Friday, December 09, 2005

What goes around... comes around

Perhaps you've been following the debate on torture. Do we or don't we? Should we or should we not? Who are the good guys and who are the bad guys? What conditions have been set by senior leadership and senior administration officials and our elected leadership?
((Don't be content with only a teaser of this post;
read more of this musing.))

There are only a handful of politicans I actually respect. John McCain is one of them. From a couple of days ago, about the Senator's bill to get the USA out of the torture business:

McCain's provision barring cruel and inhumane treatment of prisoners is one of several in legislation setting military policy that address controversies triggered by the global war on terror and the conflict in Iraq....

McCain, a Republican of Arizona, was tortured as a prisoner during the Vietnam War. His measure, an amendment to the defense authorization bill, would make United Nations' treaty language regarding prisoner abuse a standard for the U.S. military. It passed the Senate by a vote of 90-9.

President George W. Bush initially threatened to veto any legislation with McCain's provision. The White House then offered to go along with the provision if CIA agents working overseas were exempt from any restrictions.

Bush's national security adviser, Stephen J. Hadley, sought yesterday to negotiate a deal with McCain that would give CIA agents some protection from prosecution.

McCain opposed any changes to his amendment, spokeswoman Eileen McMenamin today said. ``The senator has said that any effort to change our amendment in the conference committee report would be totally unacceptable,'' she said.
One of the things McCain has said is that torture doesn't provide good intelligence. And of all the elected officials, he ought to know.
Obviously, to defeat our enemies we need intelligence, but intelligence that is reliable. We should not torture or treat inhumanely terrorists we have captured. The abuse of prisoners harms, not helps, our war effort. In my experience, abuse of prisoners often produces bad intelligence because under torture a person will say anything he thinks his captors want to hear—whether it is true or false—if he believes it will relieve his suffering. I was once physically coerced to provide my enemies with the names of the members of my flight squadron, information that had little if any value to my enemies as actionable intelligence. But I did not refuse, or repeat my insistence that I was required under the Geneva Conventions to provide my captors only with my name, rank and serial number. Instead, I gave them the names of the Green Bay Packers' offensive line, knowing that providing them false information was sufficient to suspend the abuse. It seems probable to me that the terrorists we interrogate under less than humane standards of treatment are also likely to resort to deceptive answers that are perhaps less provably false than that which I once offered.
I love it! The Packers' offensive line.

So, why bother blogging about this today? Well, it seems that perhaps some of that intel we used as justification for invading Iraq was obtained under torture conditions. It may as well have been the offensive line. From today's New York Times:
The Bush administration based a crucial prewar assertion about ties between Iraq and Al Qaeda on detailed statements made by a prisoner while in Egyptian custody who later said he had fabricated them to escape harsh treatment, according to current and former government officials.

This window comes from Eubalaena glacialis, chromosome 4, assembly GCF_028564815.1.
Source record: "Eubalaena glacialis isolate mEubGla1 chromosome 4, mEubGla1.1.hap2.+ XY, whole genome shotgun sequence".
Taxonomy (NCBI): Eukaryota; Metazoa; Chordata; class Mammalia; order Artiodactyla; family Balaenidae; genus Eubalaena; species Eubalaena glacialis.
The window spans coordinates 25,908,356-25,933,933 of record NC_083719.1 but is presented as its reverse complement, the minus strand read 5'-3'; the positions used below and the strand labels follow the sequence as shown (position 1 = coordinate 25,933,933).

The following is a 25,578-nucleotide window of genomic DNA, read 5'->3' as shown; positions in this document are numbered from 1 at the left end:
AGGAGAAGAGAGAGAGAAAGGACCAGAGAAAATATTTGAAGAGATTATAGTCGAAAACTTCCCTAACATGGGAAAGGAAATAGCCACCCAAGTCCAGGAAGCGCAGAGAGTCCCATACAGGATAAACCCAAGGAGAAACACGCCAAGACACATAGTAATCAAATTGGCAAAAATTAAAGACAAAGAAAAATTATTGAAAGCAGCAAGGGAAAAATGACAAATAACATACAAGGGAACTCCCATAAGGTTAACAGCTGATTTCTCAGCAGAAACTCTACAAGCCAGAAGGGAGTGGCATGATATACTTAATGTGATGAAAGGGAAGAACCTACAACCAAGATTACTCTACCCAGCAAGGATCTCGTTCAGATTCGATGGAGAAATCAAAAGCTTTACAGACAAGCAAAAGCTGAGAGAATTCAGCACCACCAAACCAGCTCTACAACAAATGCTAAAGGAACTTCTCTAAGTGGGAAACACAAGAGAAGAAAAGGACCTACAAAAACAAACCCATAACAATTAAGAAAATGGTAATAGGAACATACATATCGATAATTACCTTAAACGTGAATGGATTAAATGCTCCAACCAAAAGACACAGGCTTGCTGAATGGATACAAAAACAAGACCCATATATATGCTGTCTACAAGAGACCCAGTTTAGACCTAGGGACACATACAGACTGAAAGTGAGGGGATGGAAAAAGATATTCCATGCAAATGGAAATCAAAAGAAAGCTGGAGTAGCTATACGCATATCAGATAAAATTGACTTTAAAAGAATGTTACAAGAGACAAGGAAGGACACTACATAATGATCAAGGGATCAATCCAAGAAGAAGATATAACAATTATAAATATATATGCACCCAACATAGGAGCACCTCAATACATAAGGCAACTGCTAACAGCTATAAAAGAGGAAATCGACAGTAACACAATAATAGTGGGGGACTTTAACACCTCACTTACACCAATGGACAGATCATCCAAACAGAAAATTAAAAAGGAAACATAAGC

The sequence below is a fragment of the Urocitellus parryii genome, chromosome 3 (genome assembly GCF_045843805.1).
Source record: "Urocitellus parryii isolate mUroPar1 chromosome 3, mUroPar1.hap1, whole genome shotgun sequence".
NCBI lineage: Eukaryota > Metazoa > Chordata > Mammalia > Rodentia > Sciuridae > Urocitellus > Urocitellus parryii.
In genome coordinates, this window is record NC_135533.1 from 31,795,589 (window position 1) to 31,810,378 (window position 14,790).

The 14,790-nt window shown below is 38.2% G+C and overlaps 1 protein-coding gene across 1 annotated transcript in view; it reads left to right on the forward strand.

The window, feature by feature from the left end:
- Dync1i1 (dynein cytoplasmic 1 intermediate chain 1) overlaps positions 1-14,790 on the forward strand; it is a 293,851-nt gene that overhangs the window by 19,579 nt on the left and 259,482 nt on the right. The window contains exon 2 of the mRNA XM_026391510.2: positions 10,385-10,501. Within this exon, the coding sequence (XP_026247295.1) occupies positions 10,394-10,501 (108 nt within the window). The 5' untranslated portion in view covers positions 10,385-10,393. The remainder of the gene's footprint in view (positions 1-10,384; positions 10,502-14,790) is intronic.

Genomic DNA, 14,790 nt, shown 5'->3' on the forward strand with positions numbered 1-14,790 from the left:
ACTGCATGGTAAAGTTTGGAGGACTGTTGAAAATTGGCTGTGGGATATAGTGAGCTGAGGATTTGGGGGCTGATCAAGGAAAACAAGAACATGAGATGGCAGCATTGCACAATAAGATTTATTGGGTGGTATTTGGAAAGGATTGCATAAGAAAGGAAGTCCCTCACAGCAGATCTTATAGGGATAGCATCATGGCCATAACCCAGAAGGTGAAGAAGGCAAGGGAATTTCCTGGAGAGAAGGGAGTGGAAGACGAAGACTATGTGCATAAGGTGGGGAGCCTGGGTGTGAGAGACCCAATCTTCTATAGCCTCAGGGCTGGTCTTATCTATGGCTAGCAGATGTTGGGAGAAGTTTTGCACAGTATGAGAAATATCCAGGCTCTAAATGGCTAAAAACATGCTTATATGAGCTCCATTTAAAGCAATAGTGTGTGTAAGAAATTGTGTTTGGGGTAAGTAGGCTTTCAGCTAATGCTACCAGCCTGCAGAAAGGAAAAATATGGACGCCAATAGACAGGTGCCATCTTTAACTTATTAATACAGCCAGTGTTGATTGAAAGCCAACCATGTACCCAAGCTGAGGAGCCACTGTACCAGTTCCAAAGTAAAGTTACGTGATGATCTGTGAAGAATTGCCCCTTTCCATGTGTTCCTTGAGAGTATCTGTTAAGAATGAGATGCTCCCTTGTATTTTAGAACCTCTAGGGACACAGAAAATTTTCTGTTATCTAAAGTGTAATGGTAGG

The officials said the captive, Ibn al-Shaykh al-Libi, provided his most specific and elaborate accounts about ties between Iraq and Al Qaeda only after he was secretly handed over to Egypt by the United States in January 2002, in a process known as rendition.

The new disclosure provides the first public evidence that bad intelligence on Iraq may have resulted partly from the administration's heavy reliance on third countries to carry out interrogations of Qaeda members and others detained as part of American counterterrorism efforts. The Bush administration used Mr. Libi's accounts as the basis for its prewar claims, now discredited, that ties between Iraq and Al Qaeda included training in explosives and chemical weapons.

The fact that Mr. Libi recanted after the American invasion of Iraq and that intelligence based on his remarks was withdrawn by the C.I.A. in March 2004 has been public for more than a year. But American officials had not previously acknowledged either that Mr. Libi made the false statements in foreign custody or that Mr. Libi contended that his statements had been coerced.
So, let me get this straight: The VP convinces the President that we sometimes have to go to the darkside. Leaders set the conditions & we torture; we get shitty intel, but it meshes with what we want to see. We invade Iraq. And two thousand American military personnel lose their lives and thousands more lose limbs. All because the US didn't take the high road.


1 comment:

  1. There is a lot to be said for the high road, even from a point of self-interest. I was recently looking at ethical investment, and I found out that it often performs better than standard investment because the companies are less likely to get sued, etc. Often things that are wrong are wrong for ourselves as well as others. Cosmic balance? Hehe, who knows.

    I hope you don't mind me self-advertising, but I have an entry on my blog covering the history of articles relating to the al-Libi case. There is also another case where the threat of torture was enough for a detainee to fabricate parts of their statement.